Graduate trainee engineers from the Papua New Guinea University of Technology, Maclayia Au and Rosemary Enoka, are currently working on the highway in Goroka.
Both young professionals talk with pride about how they intend to use their careers to improve rural communities’ access to basic services.
Au says she has seen firsthand the importance of good road connectivity for rural communities.
“In 2018, I was responsible for constructing a 7km long missing link road between the districts of Hagen and Tambul-Nebilyer with assistance from Japan. During construction I witnessed a sick patient being carried on a makeshift stretcher from beyond the end of the project in an attempt to bring her to Mt. Hagen general hospital for medical assistance.
“I was deeply moved; witnessing the hardship some communities go through to access basic services. That scene inspired me to do more as a professional to assist in nation building through the implementation of critical infrastructure development projects such as SHHIP.”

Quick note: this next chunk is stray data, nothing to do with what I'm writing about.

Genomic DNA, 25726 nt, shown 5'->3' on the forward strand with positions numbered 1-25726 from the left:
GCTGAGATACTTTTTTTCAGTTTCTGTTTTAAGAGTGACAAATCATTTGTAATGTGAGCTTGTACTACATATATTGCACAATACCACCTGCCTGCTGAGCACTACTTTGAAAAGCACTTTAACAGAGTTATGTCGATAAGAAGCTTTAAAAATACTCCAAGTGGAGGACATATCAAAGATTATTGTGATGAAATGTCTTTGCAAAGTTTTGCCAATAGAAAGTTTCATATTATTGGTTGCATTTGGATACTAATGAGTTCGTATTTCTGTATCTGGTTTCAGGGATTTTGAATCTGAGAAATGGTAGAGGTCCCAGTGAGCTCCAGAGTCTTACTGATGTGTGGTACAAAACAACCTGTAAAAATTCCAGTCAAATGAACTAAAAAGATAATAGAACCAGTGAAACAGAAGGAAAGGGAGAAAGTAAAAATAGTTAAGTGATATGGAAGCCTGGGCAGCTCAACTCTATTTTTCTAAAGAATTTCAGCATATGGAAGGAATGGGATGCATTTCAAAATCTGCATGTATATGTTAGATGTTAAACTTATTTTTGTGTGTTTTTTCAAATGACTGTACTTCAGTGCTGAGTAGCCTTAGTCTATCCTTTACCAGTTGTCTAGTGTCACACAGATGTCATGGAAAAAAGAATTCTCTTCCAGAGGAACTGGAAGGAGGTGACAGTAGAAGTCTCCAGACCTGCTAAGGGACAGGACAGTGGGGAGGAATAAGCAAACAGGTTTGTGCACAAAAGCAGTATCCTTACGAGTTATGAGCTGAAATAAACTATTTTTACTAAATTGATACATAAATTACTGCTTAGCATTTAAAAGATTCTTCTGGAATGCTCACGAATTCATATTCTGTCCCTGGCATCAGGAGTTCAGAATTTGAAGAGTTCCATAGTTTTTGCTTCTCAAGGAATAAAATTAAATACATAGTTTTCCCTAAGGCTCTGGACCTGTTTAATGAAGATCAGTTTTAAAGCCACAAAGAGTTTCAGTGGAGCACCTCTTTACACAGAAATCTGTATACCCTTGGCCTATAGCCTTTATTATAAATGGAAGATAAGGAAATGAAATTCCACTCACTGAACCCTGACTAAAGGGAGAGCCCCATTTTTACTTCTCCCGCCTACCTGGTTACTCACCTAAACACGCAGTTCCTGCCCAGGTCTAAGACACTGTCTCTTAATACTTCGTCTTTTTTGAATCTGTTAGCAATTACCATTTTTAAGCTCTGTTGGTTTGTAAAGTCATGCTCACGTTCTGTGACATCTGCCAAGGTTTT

Enoka shared some advice for aspiring female engineers in a traditionally male dominated field, saying: “Becoming a civil engineer is very challenging, so be prepared mentally in entering the workforce. With the ongoing issues on gender inequality, the idea of becoming an engineer is great to prove that we are just as equal as men and are able to engage in male dominated profession too.”
Au agreed, adding: “My advice to young girls who aspire to become engineers is to work hard. There is no other secret to it. Discipline, commitment and dedication to the goal you set will go a long way to you achieving your dream.”
(From left: Graduate trainee engineer, Rosemary Enoka, at work on the reconstruction of the Highlands Highway. Maclayia Au, also a graduate trainee engineer, was inspired to work on nation-building infrastructure projects like the ADB and Australia-supported rehabilitation of the Highlands Highway)